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Construction Law

Mike Thal


Federal Projects, Worker Pay and the Davis-Bacon Act

Contractors and subcontractors on federally funded or assisted construction projects must be alert to wage and record-keeping requirements imposed by an 80-year-old federal law.

The Davis-Bacon Act is one of several federal laws that govern payment of workers on federal projects. The Act covers a significant portion of the projects undertaken by the construction industry. Approximately 20% of all construction projects in the U.S. are covered by Davis-Bacon, affecting more than a quarter of all construction workers in the nation at any given time.

The Act requires contractors and subcontractors on federal projects (i.e., construction, alteration or repair of public buildings or public works) to pay their laborers who work on those projects no less than the "locally prevailing wages" and specific employee benefits for corresponding work on similar projects in the area.


This article appeared in the February 2015 issue of "The Construction Advisor" published by Lang & Klain, P.C.

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The determination of locally prevailing wages is made by the U.S. Department of Labor and includes the (a) basic hourly rate of pay, (b) hourly rate of contributions and (c) hourly rate of cost that may be reasonably anticipated in providing benefits. The determination is generally based on Davis-Bacon wage surveys and by levels set by local collective bargaining agreements (CBAs), whichever is higher.

The Labor Department's local wage determination applies to all identifiable classifications of work to be performed. An employee who works in more than one classification must be paid for the actual time spent doing work under each classification.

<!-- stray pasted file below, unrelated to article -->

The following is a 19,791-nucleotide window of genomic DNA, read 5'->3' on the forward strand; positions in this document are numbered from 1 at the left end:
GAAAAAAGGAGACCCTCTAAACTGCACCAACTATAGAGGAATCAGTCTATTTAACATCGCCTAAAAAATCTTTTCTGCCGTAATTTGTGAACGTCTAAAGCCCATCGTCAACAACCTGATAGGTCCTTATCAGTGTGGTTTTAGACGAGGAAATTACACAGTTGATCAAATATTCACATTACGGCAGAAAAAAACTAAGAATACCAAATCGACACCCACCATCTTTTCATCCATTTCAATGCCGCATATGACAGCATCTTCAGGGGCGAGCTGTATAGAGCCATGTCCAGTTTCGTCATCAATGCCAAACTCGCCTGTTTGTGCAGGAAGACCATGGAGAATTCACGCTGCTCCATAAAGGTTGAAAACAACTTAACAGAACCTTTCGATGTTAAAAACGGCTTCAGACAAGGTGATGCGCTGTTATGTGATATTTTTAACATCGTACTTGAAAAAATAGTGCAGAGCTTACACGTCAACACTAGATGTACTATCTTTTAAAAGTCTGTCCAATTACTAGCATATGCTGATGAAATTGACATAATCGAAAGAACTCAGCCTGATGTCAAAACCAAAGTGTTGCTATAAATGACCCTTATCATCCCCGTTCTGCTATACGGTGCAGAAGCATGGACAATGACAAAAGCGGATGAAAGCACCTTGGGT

Davis-Bacon was passed during the Great Depression and signed into law by President Hoover. At a time when much of the nation's construction activity was federally funded, through the Works Progress Administration (WPA) and other federal initiatives, Davis-Bacon sought to protect the wages of local, largely unionized workers against non-union persons who would migrate to an area in search of jobs and were willing to work for whatever they could get.

Today, as throughout its 80-plus-year history, Davis-Bacon is politically controversial and commercially burdensome. Compliance with Davis-Bacon places greater burdens on contractors than simply paying wages set by the Labor Department. On the front end, the higher wages normally required on federal projects affects estimates and bidding.

On the back end:

  • Contractors that contract directly with the contracting agency (i.e., "first-tier" contractors) must maintain and submit certified payroll records to that agency (see "Payroll Records" below).

  • Second-tier contractors that contract with a first-tier contractor must maintain and submit certified payroll records to the first-tier contractor.

  • First-tier contractors are responsible for ensuring that their second-tier contractors are paying the prevailing wage and keeping required payroll records.

  • Similarly, second-tier contractors are responsible for compliance by their subcontractors.